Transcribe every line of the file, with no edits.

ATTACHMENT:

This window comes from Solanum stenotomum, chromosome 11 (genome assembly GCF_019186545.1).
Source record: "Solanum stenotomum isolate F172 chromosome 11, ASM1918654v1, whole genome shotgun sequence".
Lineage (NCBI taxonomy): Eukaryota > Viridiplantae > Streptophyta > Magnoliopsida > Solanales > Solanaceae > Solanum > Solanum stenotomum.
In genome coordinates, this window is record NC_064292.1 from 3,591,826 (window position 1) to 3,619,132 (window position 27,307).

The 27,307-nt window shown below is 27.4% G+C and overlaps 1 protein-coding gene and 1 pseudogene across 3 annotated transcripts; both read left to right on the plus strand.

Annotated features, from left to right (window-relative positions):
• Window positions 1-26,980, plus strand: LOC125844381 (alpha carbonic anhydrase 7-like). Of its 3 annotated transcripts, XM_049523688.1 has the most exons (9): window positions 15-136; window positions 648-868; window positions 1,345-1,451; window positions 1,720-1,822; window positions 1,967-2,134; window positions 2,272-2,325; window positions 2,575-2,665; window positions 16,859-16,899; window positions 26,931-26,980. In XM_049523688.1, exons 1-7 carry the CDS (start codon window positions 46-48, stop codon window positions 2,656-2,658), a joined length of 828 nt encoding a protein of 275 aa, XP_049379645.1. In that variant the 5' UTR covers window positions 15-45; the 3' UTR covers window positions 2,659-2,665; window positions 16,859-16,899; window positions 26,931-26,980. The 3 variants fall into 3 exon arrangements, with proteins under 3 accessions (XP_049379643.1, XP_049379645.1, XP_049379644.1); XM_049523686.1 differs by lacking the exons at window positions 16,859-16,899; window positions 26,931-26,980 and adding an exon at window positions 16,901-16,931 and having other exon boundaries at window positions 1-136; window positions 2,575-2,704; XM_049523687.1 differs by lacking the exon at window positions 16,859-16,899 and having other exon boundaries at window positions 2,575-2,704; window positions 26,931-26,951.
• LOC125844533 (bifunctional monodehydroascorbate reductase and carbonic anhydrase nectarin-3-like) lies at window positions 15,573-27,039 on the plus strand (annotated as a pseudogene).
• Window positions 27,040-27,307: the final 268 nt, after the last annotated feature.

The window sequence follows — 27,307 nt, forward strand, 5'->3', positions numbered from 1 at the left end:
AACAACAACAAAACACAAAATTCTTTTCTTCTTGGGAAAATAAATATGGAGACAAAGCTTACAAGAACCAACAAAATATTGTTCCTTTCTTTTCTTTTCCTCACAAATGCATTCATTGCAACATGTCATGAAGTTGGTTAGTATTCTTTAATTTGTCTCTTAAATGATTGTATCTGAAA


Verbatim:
This window comes from Solanum stenotomum, chromosome 11 (genome assembly GCF_019186545.1).
Source record: "Solanum stenotomum isolate F172 chromosome 11, ASM1918654v1, whole genome shotgun sequence".
Lineage (NCBI taxonomy): Eukaryota > Viridiplantae > Streptophyta > Magnoliopsida > Solanales > Solanaceae > Solanum > Solanum stenotomum.
In genome coordinates, this window is record NC_064292.1 from 3,591,826 (window position 1) to 3,619,132 (window position 27,307).

The 27,307-nt window shown below is 27.4% G+C and overlaps 1 protein-coding gene and 1 pseudogene across 3 annotated transcripts; both read left to right on the plus strand.

Annotated features, from left to right (window-relative positions):
• Window positions 1-26,980, plus strand: LOC125844381 (alpha carbonic anhydrase 7-like). Of its 3 annotated transcripts, XM_049523688.1 has the most exons (9): window positions 15-136; window positions 648-868; window positions 1,345-1,451; window positions 1,720-1,822; window positions 1,967-2,134; window positions 2,272-2,325; window positions 2,575-2,665; window positions 16,859-16,899; window positions 26,931-26,980. In XM_049523688.1, exons 1-7 carry the CDS (start codon window positions 46-48, stop codon window positions 2,656-2,658), a joined length of 828 nt encoding a protein of 275 aa, XP_049379645.1. In that variant the 5' UTR covers window positions 15-45; the 3' UTR covers window positions 2,659-2,665; window positions 16,859-16,899; window positions 26,931-26,980. The 3 variants fall into 3 exon arrangements, with proteins under 3 accessions (XP_049379643.1, XP_049379645.1, XP_049379644.1); XM_049523686.1 differs by lacking the exons at window positions 16,859-16,899; window positions 26,931-26,980 and adding an exon at window positions 16,901-16,931 and having other exon boundaries at window positions 1-136; window positions 2,575-2,704; XM_049523687.1 differs by lacking the exon at window positions 16,859-16,899 and having other exon boundaries at window positions 2,575-2,704; window positions 26,931-26,951.
• LOC125844533 (bifunctional monodehydroascorbate reductase and carbonic anhydrase nectarin-3-like) lies at window positions 15,573-27,039 on the plus strand (annotated as a pseudogene).
• Window positions 27,040-27,307: the final 268 nt, after the last annotated feature.

The window sequence follows — 27,307 nt, forward strand, 5'->3', positions numbered from 1 at the left end:
AACAACAACAAAACACAAAATTCTTTTCTTCTTGGGAAAATAAATATGGAGACAAAGCTTACAAGAACCAACAAAATATTGTTCCTTTCTTTTCTTTTCCTCACAAATGCATTCATTGCAACATGTCATGAAGTTGGTTAGTATTCTTTAATTTGTCTCTTAAATGATTGTATCTGAAA